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Contesting a will that benefits a caretaker

On Behalf of | Aug 14, 2017 | Probate Litigation |

One of the reasons a person might contest a will is because it gives valuable property to someone that the person believes had undue influence over the deceased testator. Undue influence can be a legal cause of a will contest. This type of situation has arisen in the caretaker-beneficiary setting.

Recently, the will contest concerning Mr. Cubs, Ernie Banks’ estate spotlighted the issue of potential caretaker over-influence on a vulnerable person in the months prior to his passing. In that case, shortly before he died, Mr. Banks changed his will, leaving control over his estate to his business manager. Both his children and his estranged spouse then contested the will.

Shortly after Mr. Banks changed his will, the newer law called the Presumptively Void Transfer Act came into effect. That law, among other things, creates a presumption that the transfer of property worth more than $20,000 to a caretaker, is invalid or void. Once a party gets the court to find the presumption that the transfer is void, the caretaker may choose to rebut the presumption. If unsuccessful, however, the caretaker will have to pay the attorneys’ fees and costs of all parties. The PVTA will not apply to the Banks’ case because Mr. Banks’ last will was made before the effective date of this new law.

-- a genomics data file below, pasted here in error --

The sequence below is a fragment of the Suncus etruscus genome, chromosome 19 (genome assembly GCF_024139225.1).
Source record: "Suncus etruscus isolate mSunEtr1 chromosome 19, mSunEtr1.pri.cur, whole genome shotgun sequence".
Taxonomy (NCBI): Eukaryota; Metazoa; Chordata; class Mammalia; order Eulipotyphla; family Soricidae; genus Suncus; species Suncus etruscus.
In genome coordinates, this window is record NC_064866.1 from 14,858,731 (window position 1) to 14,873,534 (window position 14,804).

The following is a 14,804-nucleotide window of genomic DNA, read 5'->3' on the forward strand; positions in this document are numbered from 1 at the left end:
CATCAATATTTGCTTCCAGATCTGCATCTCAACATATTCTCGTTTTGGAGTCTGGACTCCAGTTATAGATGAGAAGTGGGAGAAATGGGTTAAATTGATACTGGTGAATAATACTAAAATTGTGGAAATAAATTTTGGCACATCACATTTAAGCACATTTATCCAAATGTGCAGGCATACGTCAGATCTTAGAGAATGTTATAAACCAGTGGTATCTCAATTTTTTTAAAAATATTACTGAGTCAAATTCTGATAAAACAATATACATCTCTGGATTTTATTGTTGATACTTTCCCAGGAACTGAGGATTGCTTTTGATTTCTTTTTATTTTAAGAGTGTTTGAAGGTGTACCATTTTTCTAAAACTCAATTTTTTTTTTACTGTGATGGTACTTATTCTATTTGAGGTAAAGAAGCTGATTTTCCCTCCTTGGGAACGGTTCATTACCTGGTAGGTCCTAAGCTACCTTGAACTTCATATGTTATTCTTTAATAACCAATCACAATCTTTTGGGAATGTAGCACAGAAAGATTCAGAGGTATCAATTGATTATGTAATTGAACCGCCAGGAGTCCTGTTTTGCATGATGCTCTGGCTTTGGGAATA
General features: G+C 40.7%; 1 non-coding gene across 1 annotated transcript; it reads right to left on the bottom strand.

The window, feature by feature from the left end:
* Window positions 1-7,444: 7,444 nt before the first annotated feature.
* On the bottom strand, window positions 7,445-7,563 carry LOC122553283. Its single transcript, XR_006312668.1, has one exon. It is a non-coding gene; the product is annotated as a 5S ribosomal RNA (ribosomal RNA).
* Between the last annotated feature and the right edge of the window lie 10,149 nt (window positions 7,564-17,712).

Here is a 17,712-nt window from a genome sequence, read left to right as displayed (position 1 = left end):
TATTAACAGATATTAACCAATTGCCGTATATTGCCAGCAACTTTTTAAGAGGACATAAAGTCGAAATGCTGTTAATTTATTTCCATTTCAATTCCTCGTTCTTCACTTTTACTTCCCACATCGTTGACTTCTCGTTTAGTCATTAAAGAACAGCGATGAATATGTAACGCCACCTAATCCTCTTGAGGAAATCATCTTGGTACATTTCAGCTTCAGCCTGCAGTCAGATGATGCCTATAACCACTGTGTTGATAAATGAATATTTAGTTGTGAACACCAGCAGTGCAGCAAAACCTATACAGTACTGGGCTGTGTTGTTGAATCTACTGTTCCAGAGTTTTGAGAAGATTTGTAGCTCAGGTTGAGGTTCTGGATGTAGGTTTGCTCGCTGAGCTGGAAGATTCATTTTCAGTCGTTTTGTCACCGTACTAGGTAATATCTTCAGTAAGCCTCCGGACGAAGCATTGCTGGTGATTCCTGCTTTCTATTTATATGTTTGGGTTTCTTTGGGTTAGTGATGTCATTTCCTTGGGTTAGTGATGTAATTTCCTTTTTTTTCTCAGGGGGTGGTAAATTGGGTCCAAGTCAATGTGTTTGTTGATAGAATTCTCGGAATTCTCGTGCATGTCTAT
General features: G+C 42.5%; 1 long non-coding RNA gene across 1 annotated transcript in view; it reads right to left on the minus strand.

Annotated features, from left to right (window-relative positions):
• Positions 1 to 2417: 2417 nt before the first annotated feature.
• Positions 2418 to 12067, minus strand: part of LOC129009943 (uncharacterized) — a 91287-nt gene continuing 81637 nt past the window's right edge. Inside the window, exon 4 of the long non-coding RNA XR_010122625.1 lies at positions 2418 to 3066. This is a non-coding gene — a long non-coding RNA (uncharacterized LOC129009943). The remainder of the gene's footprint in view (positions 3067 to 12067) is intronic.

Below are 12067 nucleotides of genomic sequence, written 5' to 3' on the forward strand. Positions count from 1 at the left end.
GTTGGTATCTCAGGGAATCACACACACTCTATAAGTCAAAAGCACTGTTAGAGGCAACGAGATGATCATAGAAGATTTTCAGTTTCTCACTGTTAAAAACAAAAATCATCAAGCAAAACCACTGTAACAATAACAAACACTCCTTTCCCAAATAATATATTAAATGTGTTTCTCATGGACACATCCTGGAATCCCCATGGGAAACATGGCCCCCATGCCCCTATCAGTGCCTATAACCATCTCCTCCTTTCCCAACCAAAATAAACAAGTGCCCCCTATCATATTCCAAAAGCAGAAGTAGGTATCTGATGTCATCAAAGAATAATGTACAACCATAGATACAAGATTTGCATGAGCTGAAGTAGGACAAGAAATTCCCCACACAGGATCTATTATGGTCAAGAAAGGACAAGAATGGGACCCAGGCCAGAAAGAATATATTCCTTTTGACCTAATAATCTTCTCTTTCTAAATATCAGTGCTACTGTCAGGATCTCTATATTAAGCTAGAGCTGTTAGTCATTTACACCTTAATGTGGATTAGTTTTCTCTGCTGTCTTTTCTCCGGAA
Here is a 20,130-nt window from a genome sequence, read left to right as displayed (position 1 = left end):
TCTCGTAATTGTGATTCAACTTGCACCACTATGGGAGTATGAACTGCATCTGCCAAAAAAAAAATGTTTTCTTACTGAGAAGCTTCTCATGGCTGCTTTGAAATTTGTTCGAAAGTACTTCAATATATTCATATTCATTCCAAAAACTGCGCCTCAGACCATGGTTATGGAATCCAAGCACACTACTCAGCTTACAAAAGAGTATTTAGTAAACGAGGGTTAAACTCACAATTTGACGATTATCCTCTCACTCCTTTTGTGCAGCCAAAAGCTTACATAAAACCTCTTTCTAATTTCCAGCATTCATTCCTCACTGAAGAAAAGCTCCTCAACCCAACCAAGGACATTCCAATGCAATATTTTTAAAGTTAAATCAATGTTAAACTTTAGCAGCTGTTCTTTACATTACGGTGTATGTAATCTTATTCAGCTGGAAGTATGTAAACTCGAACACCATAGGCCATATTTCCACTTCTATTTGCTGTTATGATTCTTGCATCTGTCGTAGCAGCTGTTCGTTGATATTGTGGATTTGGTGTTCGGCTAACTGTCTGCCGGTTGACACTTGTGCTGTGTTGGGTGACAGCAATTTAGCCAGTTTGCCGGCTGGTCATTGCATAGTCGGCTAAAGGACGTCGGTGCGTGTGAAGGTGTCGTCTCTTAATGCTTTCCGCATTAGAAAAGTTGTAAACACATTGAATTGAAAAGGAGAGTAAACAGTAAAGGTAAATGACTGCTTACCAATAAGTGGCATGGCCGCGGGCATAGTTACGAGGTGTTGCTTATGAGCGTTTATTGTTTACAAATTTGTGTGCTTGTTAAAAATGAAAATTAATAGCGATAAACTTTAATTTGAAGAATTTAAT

In the Banks’ case, the contesting children and wife have to establish a presumption of undue influence. To do so, they have to prove that the caretaker had a fiduciary duty to their father and husband. They must also establish that the caretaker played a part in getting the will changed. If they can show that, the presumption of undue influence occurs and the caretaker will then have the burden to rebut the presumption. Both burdens involve a significant presentation of detailed factual evidence. The parties may include facts pertaining to the mental capacity of Mr. Banks to legally be able to change his will and undue influence by the caretaker.

The take home point, both before and after the new law, may still be that one needs to be wary of the ever potential for a will or transfer to be contested. When a person wishes to change his or her will to leave a notable part of the estate to a person of great influence in the individual’s life, extra steps should be taken to ensure there will be strong evidence later that there was no undue influence.